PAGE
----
ON RADIO 4 nowadays, it feels as if you are never more than ten minutes away from a social anthropologist. The Just So stories that they feed us about the evolution of our social mores are the perfect resource for a certain type of dinner-table conversation: pithy, knowing, gently subversive, and always prefaced by the disclaimer “apparently”.
My favourite from this week’s listening comes from Archive on 4 (Radio 4, Saturday), in which Mark Thomas (or more likely his diligent producer) raided the BBC cellars to bring us an account of fatherhood over the past five decades.
Apparently, social anthropologists say, a community allows its fathers to become more involved in their children in direct proportion to how much said fathers are required to fight for the community. The more aggressive and expansionist the community, the less they want their adult males to be cooing over babies. Attachment enervates. Like so many Just So stories, it is plausible — until you think of how the requirement to defend a family can turn a mouse into a man.Fortunately, this survey did not rely on this, or indeed any one theory of fatherhood to do its work. Thomas not only has a good eye for appropriate archival nuggets — which here included everything from Peter Cook expounding his theory of conception via a warm seat to an interview with Matt O’Connor of Fathers 4 Justice — but contributed great connecting patter, not least about his own extraordinary father.
Archive on 4 opened with a surprising observation, drawn from a study of Good Housekeeping magazine over many years. In the period up to the 1990s, fathers tended to be presented in its photographs as besuited breadwinners, rarely engaged with their children. In the 1990s, fathers more often wore casual clothes, and interacted with the family. But, since the millennium, fathers have been almost entirely absent from family pictures. Does this represent a contemporary model of fatherhood, the result of adult male delinquency, or a triumph of some feminist agenda?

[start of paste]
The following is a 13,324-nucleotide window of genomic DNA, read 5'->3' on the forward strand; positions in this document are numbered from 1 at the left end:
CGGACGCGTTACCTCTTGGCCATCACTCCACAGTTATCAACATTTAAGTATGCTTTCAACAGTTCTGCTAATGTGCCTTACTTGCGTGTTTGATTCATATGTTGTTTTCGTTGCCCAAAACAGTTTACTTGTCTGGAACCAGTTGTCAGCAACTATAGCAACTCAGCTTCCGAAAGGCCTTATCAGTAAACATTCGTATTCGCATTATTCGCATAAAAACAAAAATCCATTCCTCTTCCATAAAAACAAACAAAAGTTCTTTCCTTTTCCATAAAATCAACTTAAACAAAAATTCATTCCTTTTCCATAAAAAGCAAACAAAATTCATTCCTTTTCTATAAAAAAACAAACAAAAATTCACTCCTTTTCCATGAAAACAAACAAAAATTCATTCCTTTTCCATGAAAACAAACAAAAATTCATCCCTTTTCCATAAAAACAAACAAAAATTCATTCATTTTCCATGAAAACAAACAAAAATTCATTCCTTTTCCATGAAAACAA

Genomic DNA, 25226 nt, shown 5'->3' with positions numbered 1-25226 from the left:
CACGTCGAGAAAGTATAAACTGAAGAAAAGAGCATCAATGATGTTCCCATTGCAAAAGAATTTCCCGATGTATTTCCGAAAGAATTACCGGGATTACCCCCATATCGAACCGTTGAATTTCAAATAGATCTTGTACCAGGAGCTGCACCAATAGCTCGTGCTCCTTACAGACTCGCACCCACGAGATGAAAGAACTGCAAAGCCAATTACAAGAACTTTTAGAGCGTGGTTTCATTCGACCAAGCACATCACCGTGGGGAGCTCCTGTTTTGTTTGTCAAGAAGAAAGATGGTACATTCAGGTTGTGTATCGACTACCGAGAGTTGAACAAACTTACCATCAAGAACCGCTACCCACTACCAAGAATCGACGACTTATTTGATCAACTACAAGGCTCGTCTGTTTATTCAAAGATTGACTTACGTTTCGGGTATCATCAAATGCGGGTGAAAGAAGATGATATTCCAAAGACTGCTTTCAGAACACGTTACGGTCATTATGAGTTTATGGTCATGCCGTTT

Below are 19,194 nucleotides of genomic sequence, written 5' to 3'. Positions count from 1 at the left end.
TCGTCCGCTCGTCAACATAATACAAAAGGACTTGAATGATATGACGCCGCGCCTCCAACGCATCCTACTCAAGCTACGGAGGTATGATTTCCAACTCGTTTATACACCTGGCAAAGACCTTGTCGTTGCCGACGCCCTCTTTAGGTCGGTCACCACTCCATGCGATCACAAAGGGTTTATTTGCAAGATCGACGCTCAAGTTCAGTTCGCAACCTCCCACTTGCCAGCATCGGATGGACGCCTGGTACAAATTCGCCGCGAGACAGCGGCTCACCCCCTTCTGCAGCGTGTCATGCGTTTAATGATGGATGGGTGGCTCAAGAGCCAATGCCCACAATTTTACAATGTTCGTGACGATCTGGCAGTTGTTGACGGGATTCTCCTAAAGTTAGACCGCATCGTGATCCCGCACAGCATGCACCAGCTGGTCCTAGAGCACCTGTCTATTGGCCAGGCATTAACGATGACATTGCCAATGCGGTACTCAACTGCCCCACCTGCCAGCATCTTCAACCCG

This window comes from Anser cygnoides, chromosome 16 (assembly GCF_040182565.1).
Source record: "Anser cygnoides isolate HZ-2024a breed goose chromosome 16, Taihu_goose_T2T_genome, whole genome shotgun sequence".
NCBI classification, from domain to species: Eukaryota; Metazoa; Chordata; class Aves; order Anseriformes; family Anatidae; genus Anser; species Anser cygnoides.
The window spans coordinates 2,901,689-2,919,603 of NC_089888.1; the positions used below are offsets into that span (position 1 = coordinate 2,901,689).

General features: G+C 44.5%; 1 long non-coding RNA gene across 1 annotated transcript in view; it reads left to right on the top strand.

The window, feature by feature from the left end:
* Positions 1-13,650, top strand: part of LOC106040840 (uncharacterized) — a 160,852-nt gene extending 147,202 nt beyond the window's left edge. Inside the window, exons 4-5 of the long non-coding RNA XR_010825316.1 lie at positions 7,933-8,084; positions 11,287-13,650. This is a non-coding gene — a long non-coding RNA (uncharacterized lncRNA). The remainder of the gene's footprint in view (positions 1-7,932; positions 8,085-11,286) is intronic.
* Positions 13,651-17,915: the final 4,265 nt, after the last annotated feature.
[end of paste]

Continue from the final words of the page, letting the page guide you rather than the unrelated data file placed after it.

Similar questions were raised by It’s My Baby Too (Radio 4, Friday), in which Aasmah Mir explored the male experience of abortion. When their partners decide on termination, some men will walk away; others will want to be as supportive as possible, to the extent of accompanying their partner to the clinic. Good boys have been told that it is polite to say “It’s your decision,” but that can easily be read as abnegation of responsibility.
Of those interviewed by Mir, most conceded that we could do better in providing men with counselling, or at the very least an opportunity to talk. But we did hear from the opinionista Sarah Ditum, who declared that “the more you involve men, the more you take the focus away from women.” The man was “very much the junior partner” in the abortion process. Perhaps it should be no surprise after all that fathers are absent from the family picture.